English translation of you=vosotros

DemarcusB1Kwiziq community member

English translation of you=vosotros

Do you want me to pick you up at five?"? (HINT: you=vosotros)

I think the English translations could be modified to be a bit more natural sounding. since you=vosotros is plural English speakers would say "Do you all/yall (local to southern US)/you guys" want me to pick you up.

would people agree with this?

Asked 1 month ago
MarcosC1 Kwiziq Q&A super contributor

“You guys” makes sense. Sometimes in English it’s better to say “you guys” to clarify that we’re talking to the whole group. Sometime we even say “all of you”, as in “do all of you want to come to the restaurant with us”.  

Good thinking!

DavidC1Kwiziq Q&A regular contributor

The problem is that the accepted second person subject pronoun ( singular or plural / formal or informal ) in English is 'You'

Vosotros could be 'you all / you guys / you lot / you gang'  or whatever is used in the latest fashionable US Sitcom.

But then what about 'Ustedes' ?   Your excellencies?  

The English Language is very much like the definition of a camel... a horse designed by a commitee. 

Spanish is much more precise and the HINTS are there to provide a context that cannot be understood from a short phrase.

So I vote for leaving things as they are.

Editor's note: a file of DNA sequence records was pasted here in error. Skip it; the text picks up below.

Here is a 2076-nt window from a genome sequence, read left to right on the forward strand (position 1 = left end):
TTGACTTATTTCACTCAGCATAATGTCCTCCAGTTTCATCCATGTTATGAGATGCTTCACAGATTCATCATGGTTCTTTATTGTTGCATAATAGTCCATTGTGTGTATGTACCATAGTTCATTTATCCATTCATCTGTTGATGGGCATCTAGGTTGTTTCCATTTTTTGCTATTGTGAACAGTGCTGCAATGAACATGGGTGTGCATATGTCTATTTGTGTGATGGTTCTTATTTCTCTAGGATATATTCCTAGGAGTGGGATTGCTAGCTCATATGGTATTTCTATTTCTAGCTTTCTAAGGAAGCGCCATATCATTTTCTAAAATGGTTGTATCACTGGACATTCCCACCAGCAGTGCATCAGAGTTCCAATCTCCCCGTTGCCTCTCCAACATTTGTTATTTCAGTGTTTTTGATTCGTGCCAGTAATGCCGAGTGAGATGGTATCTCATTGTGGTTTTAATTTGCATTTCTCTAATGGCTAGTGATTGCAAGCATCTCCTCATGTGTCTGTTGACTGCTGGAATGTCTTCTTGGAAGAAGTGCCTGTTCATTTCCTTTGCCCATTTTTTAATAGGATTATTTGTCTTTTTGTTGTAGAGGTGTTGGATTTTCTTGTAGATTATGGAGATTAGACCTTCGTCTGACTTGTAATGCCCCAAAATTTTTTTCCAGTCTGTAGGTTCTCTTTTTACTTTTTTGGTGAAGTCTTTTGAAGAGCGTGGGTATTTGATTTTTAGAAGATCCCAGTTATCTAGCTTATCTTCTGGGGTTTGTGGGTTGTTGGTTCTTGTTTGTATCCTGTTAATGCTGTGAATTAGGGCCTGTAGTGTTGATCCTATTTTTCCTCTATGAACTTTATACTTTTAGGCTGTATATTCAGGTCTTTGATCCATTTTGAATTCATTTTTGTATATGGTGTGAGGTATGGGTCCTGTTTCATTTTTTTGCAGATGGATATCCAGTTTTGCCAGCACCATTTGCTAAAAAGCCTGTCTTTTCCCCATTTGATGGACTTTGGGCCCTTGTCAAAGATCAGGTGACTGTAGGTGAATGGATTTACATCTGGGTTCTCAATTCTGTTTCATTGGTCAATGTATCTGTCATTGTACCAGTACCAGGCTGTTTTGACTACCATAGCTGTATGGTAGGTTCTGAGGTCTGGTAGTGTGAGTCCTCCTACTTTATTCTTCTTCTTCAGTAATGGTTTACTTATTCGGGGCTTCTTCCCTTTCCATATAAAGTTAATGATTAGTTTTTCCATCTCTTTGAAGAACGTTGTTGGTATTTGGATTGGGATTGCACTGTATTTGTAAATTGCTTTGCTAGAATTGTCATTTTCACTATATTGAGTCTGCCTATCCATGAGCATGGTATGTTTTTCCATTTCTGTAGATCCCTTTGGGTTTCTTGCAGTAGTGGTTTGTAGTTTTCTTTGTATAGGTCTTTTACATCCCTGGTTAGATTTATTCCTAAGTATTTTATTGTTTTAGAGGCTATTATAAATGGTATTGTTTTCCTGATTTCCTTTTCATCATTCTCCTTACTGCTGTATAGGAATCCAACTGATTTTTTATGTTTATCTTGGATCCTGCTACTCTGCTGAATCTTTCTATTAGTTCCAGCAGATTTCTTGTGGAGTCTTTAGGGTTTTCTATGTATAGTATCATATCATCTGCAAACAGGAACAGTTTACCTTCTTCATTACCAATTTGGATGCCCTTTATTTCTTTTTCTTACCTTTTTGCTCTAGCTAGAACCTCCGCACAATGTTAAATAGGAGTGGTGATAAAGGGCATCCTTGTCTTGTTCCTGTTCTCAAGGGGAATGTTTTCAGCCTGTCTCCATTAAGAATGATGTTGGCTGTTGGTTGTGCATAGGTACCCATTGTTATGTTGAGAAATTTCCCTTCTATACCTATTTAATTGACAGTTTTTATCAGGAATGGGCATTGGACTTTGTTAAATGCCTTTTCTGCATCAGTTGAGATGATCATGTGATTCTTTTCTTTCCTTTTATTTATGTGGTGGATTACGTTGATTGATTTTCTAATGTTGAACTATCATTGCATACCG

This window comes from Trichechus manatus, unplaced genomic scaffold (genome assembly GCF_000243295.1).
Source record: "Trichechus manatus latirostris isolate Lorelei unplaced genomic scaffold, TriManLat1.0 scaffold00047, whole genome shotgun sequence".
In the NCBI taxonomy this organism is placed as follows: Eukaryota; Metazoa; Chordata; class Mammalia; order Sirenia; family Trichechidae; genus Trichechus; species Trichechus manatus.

MichaelB2Kwiziq community member

Not all Spanish learners are English-speaking Americans. "Y'all", "you guys", etc. are regional or informal register and not normally used in standard situations in the UK, for instance. In English, "you" + verb is a one-size-fits-all combination: singular/plural, formal/informal. Where its meaning is not clear from context, we have other means of expressing what we mean. "Are you all coming?", "Are you lot coming?", for example, are two ways of saying the same thing, one more formal (you all), the other less so (you lot). The "vosotros" hint is perfectly adequate for telling all learners what they need to produce in Spanish.

English translation of you=vosotros

Do you want me to pick you up at five?"? (HINT: you=vosotros)

I think the English translations could be modified to be a bit more natural sounding. since you=vosotros is plural English speakers would say "Do you all/yall (local to southern US)/you guys" want me to pick you up.

would people agree with this?

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